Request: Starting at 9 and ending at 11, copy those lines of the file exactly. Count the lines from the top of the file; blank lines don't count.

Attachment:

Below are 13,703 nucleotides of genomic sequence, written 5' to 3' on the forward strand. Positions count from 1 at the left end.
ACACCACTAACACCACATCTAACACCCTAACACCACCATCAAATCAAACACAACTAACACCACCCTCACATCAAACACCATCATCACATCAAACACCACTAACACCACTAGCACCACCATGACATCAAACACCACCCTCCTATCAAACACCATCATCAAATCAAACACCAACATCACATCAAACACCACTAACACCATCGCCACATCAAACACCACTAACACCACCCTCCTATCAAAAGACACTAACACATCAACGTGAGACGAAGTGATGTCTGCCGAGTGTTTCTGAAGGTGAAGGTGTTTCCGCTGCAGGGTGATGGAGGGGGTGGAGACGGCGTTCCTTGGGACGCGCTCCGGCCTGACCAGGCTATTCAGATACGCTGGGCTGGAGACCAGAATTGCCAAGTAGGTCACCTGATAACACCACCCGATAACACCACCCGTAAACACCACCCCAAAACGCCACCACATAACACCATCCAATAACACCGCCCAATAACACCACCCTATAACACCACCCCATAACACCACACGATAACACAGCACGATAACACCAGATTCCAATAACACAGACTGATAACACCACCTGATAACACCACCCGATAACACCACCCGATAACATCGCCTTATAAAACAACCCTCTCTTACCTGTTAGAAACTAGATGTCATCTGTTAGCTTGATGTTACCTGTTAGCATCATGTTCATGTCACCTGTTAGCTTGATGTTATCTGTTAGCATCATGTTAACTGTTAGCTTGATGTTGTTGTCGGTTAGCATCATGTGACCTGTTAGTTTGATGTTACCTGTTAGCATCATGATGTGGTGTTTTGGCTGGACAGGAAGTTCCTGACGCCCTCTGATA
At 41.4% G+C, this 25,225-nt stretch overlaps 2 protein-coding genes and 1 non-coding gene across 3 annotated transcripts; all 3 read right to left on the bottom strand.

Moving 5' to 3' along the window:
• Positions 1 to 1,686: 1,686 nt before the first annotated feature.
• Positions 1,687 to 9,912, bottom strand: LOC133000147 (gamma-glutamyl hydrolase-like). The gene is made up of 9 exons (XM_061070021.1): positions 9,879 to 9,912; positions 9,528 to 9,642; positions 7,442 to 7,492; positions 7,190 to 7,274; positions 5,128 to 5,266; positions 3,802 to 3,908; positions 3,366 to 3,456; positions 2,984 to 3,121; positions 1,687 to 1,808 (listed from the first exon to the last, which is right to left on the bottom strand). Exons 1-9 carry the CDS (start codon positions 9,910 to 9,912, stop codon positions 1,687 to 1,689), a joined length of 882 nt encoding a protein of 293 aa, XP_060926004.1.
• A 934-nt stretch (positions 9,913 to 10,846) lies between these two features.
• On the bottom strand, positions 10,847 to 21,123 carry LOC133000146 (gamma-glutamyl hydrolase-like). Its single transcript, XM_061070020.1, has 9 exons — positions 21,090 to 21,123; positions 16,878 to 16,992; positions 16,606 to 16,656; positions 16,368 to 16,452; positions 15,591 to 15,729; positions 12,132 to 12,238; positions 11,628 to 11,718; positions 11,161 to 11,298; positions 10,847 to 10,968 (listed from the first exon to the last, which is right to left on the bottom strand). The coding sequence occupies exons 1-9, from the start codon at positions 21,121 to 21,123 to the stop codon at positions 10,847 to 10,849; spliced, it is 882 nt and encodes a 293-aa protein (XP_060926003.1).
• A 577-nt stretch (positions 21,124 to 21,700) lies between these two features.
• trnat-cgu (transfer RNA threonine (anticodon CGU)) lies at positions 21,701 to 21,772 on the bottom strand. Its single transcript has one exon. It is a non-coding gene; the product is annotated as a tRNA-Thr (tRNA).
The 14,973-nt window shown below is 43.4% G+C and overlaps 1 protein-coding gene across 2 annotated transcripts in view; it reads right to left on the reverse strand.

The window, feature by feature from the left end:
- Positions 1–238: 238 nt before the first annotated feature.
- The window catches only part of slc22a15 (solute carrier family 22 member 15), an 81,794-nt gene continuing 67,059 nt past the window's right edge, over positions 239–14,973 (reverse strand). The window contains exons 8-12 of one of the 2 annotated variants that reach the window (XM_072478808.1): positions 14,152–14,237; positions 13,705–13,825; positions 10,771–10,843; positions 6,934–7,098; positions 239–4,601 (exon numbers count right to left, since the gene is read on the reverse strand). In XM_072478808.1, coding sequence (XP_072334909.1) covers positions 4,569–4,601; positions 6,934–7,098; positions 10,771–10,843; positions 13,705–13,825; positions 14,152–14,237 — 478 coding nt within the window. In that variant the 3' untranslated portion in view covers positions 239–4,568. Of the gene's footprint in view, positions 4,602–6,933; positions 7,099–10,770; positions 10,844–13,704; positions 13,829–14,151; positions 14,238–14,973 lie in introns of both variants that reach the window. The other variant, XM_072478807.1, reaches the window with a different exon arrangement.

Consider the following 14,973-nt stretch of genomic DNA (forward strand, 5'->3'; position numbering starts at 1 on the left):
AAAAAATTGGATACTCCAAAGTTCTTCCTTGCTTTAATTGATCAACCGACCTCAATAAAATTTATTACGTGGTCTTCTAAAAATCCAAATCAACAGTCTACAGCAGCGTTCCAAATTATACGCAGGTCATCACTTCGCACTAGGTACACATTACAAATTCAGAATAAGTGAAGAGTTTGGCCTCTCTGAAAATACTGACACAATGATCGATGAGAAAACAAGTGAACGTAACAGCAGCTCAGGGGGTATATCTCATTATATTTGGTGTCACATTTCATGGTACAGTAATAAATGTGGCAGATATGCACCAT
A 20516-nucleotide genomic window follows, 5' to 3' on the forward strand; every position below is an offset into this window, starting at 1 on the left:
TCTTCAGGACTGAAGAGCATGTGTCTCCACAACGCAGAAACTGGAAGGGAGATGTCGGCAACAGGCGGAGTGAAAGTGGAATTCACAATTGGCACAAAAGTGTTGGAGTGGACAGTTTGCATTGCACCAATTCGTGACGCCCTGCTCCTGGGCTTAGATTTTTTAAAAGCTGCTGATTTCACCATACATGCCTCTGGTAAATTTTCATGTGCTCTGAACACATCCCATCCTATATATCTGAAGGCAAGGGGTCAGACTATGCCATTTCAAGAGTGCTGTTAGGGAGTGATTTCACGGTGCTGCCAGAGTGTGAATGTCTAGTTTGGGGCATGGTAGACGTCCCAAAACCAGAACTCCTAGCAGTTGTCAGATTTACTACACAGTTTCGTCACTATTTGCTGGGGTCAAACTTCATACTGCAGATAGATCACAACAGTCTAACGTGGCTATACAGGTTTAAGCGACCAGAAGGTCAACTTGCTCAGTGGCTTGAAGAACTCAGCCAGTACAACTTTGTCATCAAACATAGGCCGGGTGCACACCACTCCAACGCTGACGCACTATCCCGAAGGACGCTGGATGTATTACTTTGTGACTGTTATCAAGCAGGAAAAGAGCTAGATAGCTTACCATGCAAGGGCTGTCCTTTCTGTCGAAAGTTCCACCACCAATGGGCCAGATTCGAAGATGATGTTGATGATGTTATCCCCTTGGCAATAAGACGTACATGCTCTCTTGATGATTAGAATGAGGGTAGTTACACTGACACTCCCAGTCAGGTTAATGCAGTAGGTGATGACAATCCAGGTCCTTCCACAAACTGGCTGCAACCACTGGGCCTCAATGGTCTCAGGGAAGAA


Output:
• A 577-nt stretch (positions 21,124 to 21,700) lies between these two features.
• trnat-cgu (transfer RNA threonine (anticodon CGU)) lies at positions 21,701 to 21,772 on the bottom strand. Its single transcript has one exon. It is a non-coding gene; the product is annotated as a tRNA-Thr (tRNA).
The 14,973-nt window shown below is 43.4% G+C and overlaps 1 protein-coding gene across 2 annotated transcripts in view; it reads right to left on the reverse strand.